"Izabella Gass, Archival legacy in the resources of the archives of the Polish Museum in Rapperswil. When in 1870 the Polish aristocrat count Broel-Plater founded the Polish Museum in the 13th century castle in Rapperswil by the Zurich Lake in Switzerland, Poland did not exist on the map of Europe. The idea of the count Plater was to make of the Museum a cultural, political, educational centre for the Polish emigration. A modest collection at first, it grew thanks to donations and legacies of emigrants which contributed their works of art, historic keepsakes, militaria, books. After the WWI, when Poland regained independence, the Rapperswil collection, by virtue of the last will of the count Plater, was restored to Poland, where most of them were destroyed during WWII. Between the wars, the exhibition entitled „Polnische Kunst” was opened in the Museum. After WWII, the authorities of the People’s Republic of Poland wanted to open in the Museum a communist propaganda outpost, which led to its closure in 1949. Currently, the Rapperswil castle houses a third Museum, re-established in 1975 through the efforts of the entire Polish emigration. Apart from museum objects, paintings, numismatic collections, books, the Museum also receives manuscript legacies of Poles who died in the emigration. These legacies are stored in the archive. Currently, the archive houses 51 archival legacies. These legacies may be divided to several groups with respect to their authors: 1. Legacies of soldiers of the 2nd Infantry Fusiliers Division, who were interned in Switzerland in 1940. They form the most numerous group of legacies, although they are small in size. The archival materials are mostly dated from 1970s and 1980s, the last years of the soldiers’ lives. They are formed by personal documents, correspondence, press cuttings. There is no memoirs, journals, diaries. 2. Legacies of writers, translators, journalists. The most important of them are legacies of two well-known emigration writers: Józef Mackiewicz and Jerzy Stempowski."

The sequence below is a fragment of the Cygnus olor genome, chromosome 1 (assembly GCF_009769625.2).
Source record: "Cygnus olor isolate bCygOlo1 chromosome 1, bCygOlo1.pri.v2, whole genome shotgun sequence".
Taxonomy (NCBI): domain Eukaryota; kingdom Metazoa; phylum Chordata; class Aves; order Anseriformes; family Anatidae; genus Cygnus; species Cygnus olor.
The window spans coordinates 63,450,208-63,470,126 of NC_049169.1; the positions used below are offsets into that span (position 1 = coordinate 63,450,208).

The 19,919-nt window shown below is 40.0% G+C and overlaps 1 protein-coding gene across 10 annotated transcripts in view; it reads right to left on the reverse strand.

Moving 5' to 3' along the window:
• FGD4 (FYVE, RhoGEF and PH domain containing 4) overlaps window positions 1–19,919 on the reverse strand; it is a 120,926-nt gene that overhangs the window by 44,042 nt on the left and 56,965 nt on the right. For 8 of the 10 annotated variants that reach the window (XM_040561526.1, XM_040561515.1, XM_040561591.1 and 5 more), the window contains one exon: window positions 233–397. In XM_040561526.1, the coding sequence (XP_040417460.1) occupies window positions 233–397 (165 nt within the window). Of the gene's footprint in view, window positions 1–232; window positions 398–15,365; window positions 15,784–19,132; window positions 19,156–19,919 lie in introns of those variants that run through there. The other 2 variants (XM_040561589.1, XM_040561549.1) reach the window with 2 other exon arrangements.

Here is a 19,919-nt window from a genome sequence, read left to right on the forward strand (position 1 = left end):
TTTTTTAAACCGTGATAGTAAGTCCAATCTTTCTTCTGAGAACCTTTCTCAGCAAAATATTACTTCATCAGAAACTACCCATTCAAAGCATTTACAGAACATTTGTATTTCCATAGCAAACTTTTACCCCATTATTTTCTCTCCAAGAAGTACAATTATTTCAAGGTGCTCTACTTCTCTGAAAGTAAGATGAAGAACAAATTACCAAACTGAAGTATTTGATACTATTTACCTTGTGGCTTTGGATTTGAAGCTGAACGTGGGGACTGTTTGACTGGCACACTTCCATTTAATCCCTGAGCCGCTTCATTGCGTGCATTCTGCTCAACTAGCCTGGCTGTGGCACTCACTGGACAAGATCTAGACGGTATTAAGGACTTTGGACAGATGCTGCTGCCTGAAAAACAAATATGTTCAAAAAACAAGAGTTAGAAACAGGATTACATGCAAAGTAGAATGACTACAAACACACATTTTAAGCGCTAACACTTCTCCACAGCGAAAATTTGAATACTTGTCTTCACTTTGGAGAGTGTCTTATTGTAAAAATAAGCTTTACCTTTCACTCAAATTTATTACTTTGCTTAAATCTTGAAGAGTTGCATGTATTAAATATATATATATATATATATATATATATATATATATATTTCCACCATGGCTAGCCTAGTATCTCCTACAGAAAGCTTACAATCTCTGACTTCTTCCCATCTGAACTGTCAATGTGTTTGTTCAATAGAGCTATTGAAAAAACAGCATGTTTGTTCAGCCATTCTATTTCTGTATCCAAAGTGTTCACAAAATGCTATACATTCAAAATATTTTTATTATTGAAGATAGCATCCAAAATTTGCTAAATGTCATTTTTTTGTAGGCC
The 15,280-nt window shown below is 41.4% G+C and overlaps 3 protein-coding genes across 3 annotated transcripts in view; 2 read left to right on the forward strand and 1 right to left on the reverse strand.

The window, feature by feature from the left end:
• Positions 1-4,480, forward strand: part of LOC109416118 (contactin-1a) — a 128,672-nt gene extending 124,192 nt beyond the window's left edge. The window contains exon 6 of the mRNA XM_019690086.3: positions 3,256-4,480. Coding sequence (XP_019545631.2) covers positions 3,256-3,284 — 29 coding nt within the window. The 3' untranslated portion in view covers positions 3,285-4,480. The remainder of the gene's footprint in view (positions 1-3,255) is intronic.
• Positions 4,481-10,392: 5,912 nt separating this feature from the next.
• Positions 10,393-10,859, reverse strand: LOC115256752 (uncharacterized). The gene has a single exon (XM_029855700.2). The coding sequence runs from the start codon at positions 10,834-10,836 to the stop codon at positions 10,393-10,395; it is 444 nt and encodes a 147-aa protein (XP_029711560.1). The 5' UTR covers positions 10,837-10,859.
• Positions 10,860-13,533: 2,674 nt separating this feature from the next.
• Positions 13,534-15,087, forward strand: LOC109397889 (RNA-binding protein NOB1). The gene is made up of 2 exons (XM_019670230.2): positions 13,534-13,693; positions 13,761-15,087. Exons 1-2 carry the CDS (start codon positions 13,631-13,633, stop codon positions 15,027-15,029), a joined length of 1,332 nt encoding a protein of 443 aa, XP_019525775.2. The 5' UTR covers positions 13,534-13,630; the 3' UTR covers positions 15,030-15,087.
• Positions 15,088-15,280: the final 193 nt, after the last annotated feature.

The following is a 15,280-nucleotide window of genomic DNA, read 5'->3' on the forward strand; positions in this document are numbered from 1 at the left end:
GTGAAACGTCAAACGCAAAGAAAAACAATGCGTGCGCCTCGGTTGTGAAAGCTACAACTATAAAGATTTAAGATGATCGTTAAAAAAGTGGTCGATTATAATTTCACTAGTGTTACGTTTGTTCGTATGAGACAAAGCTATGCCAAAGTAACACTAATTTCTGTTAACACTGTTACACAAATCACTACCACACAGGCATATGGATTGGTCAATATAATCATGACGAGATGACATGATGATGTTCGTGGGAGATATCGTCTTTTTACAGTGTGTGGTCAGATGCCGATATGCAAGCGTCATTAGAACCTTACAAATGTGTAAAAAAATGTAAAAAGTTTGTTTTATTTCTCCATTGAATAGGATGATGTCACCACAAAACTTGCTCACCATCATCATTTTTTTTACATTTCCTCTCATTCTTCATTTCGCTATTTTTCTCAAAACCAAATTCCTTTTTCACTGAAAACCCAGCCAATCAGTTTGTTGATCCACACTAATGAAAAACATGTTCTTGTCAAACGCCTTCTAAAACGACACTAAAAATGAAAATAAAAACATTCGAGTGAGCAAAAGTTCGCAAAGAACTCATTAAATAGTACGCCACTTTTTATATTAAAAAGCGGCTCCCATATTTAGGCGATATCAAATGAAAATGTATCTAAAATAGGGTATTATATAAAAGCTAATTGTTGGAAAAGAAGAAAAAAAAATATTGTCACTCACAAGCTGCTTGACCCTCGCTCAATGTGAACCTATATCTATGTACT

Źródło: Archeion, t. 112